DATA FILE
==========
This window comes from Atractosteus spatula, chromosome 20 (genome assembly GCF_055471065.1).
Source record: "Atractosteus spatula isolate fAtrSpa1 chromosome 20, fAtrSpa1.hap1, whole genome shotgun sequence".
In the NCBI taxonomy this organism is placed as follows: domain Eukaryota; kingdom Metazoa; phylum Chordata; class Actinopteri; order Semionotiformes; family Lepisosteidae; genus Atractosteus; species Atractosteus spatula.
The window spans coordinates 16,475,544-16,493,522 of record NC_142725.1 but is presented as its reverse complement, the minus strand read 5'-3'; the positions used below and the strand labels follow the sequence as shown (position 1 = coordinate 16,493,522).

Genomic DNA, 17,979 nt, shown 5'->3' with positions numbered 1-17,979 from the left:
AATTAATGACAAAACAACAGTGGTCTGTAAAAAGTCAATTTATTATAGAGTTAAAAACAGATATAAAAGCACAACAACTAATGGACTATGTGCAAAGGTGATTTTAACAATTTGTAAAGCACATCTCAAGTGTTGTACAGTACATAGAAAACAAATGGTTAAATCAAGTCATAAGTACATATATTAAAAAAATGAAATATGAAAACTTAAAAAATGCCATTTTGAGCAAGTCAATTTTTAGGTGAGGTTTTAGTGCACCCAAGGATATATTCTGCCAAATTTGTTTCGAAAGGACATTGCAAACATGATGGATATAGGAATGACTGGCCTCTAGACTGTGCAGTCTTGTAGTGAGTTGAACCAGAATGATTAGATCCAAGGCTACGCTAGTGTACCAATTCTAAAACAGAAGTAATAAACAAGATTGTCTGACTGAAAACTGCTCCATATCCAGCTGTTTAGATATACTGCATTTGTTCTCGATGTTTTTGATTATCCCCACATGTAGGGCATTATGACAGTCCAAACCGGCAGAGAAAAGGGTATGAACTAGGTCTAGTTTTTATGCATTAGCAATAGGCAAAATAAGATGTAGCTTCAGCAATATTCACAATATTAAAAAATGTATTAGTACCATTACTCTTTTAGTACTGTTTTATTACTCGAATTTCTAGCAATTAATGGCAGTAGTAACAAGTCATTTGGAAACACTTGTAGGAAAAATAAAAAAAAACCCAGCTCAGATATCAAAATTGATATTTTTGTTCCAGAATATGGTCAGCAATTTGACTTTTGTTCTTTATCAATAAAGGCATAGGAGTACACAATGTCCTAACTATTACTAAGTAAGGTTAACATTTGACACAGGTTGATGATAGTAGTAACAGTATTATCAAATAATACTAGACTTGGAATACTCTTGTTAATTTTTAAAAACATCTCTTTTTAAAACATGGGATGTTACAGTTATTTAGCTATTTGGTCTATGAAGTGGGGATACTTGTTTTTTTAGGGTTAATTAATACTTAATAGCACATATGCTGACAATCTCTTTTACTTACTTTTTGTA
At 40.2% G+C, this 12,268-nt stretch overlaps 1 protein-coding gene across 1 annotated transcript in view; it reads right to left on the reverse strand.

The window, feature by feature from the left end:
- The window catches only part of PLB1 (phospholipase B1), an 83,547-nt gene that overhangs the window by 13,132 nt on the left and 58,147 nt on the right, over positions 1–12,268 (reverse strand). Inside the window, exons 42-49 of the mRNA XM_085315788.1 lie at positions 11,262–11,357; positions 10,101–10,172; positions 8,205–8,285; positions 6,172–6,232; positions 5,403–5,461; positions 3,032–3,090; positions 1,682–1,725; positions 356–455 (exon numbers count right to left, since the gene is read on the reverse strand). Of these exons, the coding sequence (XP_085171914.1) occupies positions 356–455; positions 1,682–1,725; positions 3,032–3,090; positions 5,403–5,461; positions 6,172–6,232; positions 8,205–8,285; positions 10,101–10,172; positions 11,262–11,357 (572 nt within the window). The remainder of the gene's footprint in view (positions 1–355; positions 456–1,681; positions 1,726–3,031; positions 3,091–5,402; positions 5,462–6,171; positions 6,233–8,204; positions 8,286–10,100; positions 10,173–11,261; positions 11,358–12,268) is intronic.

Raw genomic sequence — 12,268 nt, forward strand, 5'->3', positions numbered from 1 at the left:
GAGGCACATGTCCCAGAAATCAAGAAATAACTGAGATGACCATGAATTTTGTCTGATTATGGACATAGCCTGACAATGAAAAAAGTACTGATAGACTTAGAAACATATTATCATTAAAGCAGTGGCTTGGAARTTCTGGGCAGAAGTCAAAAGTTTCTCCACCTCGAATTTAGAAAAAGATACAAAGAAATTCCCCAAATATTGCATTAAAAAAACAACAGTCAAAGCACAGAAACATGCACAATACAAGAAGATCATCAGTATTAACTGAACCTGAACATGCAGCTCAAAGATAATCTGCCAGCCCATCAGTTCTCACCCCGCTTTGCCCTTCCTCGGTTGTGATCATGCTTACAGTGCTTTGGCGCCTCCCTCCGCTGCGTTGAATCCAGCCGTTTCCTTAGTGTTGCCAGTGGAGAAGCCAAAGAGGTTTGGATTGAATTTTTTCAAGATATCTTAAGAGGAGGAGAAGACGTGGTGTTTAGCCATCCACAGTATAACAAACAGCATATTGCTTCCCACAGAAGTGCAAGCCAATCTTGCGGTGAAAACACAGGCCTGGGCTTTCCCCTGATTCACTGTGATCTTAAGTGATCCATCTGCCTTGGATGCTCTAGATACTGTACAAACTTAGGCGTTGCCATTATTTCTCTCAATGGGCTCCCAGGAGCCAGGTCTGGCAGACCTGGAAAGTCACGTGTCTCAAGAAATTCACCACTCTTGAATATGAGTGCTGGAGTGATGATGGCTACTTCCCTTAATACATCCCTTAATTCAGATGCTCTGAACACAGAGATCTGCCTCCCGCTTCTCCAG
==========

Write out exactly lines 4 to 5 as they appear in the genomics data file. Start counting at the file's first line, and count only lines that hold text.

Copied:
The window spans coordinates 16,475,544-16,493,522 of record NC_142725.1 but is presented as its reverse complement, the minus strand read 5'-3'; the positions used below and the strand labels follow the sequence as shown (position 1 = coordinate 16,493,522).

Genomic DNA, 17,979 nt, shown 5'->3' with positions numbered 1-17,979 from the left: